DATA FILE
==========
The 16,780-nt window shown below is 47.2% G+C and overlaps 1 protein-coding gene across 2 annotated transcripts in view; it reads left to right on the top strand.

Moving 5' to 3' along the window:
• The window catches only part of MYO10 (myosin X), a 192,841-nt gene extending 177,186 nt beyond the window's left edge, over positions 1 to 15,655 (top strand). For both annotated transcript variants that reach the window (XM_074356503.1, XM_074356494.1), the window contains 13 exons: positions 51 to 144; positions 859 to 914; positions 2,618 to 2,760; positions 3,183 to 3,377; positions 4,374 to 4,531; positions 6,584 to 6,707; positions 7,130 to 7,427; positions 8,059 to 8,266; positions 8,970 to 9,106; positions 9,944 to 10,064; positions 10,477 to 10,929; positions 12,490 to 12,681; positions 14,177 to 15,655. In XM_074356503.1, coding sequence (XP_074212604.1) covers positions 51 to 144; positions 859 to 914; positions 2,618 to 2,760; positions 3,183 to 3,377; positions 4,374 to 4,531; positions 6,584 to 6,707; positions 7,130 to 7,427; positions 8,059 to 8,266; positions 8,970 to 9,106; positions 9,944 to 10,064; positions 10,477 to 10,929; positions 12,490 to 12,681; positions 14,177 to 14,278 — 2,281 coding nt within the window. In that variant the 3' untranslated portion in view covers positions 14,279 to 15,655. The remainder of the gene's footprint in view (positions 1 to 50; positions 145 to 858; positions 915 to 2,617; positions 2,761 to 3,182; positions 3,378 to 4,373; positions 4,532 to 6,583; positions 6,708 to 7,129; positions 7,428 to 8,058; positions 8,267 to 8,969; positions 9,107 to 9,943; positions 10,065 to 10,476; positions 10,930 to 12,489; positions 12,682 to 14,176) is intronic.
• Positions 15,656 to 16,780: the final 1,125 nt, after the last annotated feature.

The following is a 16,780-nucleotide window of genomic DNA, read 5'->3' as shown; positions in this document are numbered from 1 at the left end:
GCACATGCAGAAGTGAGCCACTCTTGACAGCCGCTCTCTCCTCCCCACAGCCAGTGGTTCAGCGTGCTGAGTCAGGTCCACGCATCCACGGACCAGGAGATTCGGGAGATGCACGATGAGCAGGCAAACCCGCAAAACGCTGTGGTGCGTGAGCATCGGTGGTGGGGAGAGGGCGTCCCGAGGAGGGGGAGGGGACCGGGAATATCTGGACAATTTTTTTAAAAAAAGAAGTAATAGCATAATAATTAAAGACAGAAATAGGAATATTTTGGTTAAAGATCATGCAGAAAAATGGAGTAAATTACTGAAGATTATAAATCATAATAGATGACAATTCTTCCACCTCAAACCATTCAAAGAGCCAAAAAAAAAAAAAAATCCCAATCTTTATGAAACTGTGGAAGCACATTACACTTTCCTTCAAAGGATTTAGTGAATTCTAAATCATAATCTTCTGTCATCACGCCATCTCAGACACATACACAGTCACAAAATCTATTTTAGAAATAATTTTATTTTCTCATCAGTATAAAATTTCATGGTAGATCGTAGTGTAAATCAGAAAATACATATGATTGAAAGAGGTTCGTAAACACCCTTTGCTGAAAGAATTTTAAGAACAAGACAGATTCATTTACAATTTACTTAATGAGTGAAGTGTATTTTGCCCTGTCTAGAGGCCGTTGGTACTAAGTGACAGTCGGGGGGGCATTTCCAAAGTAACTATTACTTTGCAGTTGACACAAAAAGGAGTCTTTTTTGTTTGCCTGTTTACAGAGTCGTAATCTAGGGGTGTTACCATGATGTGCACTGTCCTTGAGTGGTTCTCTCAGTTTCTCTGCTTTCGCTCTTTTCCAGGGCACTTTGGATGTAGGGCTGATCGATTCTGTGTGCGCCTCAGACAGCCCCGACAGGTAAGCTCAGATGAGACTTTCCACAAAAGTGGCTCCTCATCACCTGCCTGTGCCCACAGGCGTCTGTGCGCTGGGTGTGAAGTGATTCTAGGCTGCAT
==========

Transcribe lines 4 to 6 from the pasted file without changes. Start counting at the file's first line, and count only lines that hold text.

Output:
• Positions 15,656 to 16,780: the final 1,125 nt, after the last annotated feature.

The following is a 16,780-nucleotide window of genomic DNA, read 5'->3' as shown; positions in this document are numbered from 1 at the left end:
GCACATGCAGAAGTGAGCCACTCTTGACAGCCGCTCTCTCCTCCCCACAGCCAGTGGTTCAGCGTGCTGAGTCAGGTCCACGCATCCACGGACCAGGAGATTCGGGAGATGCACGATGAGCAGGCAAACCCGCAAAACGCTGTGGTGCGTGAGCATCGGTGGTGGGGAGAGGGCGTCCCGAGGAGGGGGAGGGGACCGGGAATATCTGGACAATTTTTTTAAAAAAAGAAGTAATAGCATAATAATTAAAGACAGAAATAGGAATATTTTGGTTAAAGATCATGCAGAAAAATGGAGTAAATTACTGAAGATTATAAATCATAATAGATGACAATTCTTCCACCTCAAACCATTCAAAGAGCCAAAAAAAAAAAAAAATCCCAATCTTTATGAAACTGTGGAAGCACATTACACTTTCCTTCAAAGGATTTAGTGAATTCTAAATCATAATCTTCTGTCATCACGCCATCTCAGACACATACACAGTCACAAAATCTATTTTAGAAATAATTTTATTTTCTCATCAGTATAAAATTTCATGGTAGATCGTAGTGTAAATCAGAAAATACATATGATTGAAAGAGGTTCGTAAACACCCTTTGCTGAAAGAATTTTAAGAACAAGACAGATTCATTTACAATTTACTTAATGAGTGAAGTGTATTTTGCCCTGTCTAGAGGCCGTTGGTACTAAGTGACAGTCGGGGGGGCATTTCCAAAGTAACTATTACTTTGCAGTTGACACAAAAAGGAGTCTTTTTTGTTTGCCTGTTTACAGAGTCGTAATCTAGGGGTGTTACCATGATGTGCACTGTCCTTGAGTGGTTCTCTCAGTTTCTCTGCTTTCGCTCTTTTCCAGGGCACTTTGGATGTAGGGCTGATCGATTCTGTGTGCGCCTCAGACAGCCCCGACAGGTAAGCTCAGATGAGACTTTCCACAAAAGTGGCTCCTCATCACCTGCCTGTGCCCACAGGCGTCTGTGCGCTGGGTGTGAAGTGATTCTAGGCTGCAT